A mum has spoken out about the moment she had a heart attack while driving her kids to school.
Kristie Homes, 44, of Los Angeles, told Yahoo she first felt a pain in her neck while putting her daughter in the back seat in May 2016.
She described it as feeling like she had slept on her neck wrong “but it was weirder than that”.
Ms Holmes says she had a feeling that something was seriously wrong with her health, but couldn’t put her finger on it.
“I sat in the driver’s seat and I had a sense that I needed to drive rather than sit in my driveway,” she said.
“I thought, ‘I can sit here and I’ll die, or I’ll drive’. I had no idea what was going on. I just had a sense that I was going to die if I didn’t get help.”
However, during the drive, the 44-year-old realised “something was definitely wrong” and warned her three kids, including her two-month-old, she was going to call an ambulance.
“I just knew I had to call,” Ms Holmes said.
“I was sure of it.”
But the dispatcher believed Ms Holmes was having a panic attack.
“I told her, ‘This is not a panic attack. This is not a stressful day. I don’t know why I’m feeling this way, but I need help,’” Ms Holmes said.
“She believed me and said that the ambulance was coming.”
The mum then pulled over in the carpool lane at the school and waited for help to arrive.
“I rolled down the windows so that the other parents heard what was happening,” she said.
One father got into the car and helped her with her breathing before she began losing control of her arms.
The ambulance finally arrived and parents took her children into school.
Her daughter’s former preschool was across the street and the headmistress came over and took her baby.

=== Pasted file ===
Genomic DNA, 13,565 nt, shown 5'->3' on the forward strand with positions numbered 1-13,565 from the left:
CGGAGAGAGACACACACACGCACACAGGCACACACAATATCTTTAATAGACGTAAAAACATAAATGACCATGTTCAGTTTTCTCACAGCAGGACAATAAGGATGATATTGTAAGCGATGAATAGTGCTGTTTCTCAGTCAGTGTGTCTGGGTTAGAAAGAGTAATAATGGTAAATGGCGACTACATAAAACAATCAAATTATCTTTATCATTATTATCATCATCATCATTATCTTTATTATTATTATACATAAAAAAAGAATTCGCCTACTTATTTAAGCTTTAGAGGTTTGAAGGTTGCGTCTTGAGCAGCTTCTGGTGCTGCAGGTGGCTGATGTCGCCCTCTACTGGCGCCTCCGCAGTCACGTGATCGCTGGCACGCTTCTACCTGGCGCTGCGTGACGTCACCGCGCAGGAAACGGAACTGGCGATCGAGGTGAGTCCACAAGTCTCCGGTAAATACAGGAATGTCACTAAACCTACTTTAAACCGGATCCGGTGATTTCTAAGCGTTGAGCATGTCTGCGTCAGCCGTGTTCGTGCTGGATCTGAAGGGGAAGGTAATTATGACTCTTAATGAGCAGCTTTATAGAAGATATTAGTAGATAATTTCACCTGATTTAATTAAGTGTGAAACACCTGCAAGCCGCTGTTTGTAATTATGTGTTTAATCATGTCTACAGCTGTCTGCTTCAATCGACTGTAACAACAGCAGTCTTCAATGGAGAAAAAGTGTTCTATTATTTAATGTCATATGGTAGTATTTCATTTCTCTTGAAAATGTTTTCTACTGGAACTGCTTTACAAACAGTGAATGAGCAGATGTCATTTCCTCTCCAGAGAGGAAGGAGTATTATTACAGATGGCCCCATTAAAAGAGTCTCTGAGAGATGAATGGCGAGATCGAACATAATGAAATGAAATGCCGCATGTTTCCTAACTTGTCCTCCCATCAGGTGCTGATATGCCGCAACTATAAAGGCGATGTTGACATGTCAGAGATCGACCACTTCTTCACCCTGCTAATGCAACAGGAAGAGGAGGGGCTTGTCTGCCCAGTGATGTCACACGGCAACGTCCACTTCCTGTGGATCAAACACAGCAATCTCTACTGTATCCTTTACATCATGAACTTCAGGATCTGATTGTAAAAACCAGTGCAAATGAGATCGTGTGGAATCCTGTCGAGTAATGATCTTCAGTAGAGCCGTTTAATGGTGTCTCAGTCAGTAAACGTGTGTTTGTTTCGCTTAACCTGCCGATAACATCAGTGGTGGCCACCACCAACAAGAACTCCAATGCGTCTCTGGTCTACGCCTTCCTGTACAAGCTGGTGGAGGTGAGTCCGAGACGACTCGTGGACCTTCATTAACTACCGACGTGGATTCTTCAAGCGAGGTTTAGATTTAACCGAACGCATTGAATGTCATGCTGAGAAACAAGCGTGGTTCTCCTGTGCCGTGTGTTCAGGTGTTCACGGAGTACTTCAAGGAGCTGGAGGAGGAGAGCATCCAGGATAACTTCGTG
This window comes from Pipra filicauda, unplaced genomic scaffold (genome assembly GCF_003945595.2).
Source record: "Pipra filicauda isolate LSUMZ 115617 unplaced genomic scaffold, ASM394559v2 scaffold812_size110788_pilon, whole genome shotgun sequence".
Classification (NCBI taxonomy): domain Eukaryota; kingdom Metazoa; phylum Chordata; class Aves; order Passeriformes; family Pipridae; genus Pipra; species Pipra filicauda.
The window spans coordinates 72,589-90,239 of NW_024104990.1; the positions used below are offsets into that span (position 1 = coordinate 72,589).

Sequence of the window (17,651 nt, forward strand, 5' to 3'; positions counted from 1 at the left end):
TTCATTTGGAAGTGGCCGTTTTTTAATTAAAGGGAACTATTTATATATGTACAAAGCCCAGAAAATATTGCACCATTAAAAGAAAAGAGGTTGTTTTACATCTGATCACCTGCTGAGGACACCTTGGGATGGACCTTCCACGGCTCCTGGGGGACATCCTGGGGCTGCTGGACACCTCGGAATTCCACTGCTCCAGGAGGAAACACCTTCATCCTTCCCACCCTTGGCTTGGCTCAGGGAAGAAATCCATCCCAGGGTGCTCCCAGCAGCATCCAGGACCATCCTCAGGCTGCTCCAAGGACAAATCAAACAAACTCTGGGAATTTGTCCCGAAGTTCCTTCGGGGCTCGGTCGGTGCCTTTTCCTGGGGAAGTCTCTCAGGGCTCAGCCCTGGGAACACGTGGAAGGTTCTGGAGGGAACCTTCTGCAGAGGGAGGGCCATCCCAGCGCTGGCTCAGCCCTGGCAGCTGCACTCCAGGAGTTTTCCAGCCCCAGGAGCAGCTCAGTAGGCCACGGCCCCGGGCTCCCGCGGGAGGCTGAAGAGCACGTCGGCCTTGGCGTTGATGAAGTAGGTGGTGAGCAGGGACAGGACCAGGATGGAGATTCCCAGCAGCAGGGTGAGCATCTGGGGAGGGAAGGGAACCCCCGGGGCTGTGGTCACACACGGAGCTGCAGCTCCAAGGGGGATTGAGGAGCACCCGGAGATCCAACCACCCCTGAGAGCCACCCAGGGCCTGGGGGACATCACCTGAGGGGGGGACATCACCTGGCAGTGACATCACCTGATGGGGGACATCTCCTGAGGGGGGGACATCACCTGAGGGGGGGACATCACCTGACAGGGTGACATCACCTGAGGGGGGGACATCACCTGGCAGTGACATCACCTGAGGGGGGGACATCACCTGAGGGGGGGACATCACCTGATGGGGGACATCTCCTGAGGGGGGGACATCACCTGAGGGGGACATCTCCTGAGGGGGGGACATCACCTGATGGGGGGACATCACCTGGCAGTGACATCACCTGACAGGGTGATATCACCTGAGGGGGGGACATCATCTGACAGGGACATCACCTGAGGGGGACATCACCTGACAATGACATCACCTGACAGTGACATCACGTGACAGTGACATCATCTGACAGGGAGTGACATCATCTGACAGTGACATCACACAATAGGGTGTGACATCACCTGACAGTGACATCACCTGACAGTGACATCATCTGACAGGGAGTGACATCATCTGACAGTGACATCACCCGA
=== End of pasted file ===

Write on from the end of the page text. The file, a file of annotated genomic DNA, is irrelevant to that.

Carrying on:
“Everyone helped,” she said.
“It was very small town for LA.”
The ambulance paramedic immediately started screening Ms Holmes for anxiety and she stressed to him that she was not having a panic attack.
He finally did an electrocardiogram, a test that measures the electrical activity of the heartbeat and then “freaked out and started yelling into a speaker”, she said.
Ms Holmes was taken to Cedars-Sinai hospital, where she learned she had a spontaneous coronary artery dissection (SCAD), a tear that forms in an artery in the heart.
SCAD can reduce or block blood flow through the artery, leading to a heart attack, according to the American Heart Association (AHA).
SCAD patients are often women who are otherwise healthy, with few or no risk factors for heart disease.
Ms Holmes later learned that her heart was functioning at 10 per cent, and she was sent to surgery. There, doctors put five stents into her heart and connected her to an Impella heart pump to help her heart function.
The mum said she was “a little confused” afterward.
“I didn’t understand why there were so many people in the waiting room,” she said.
Ms Holmes ended up spending 55 days in the hospital, with the majority of them in the intensive care unit.
The mum of three added she’s “on a lot of medications” and sees a cardiologist. She also has some physical limitations.
“Holding things over my head or standing in line for a long time can make me pass out,” she said.
Ms Holmes said a nurse later told her that her sense of doom tends to happen in some heart attack patients.
“I was fortunate that people were willing to listen to me,” she said.
“There were a lot of hurdles for me not to be dead. It took a lot of humans who listened, believed my story, were trained and could recognise that my situation was serious.”
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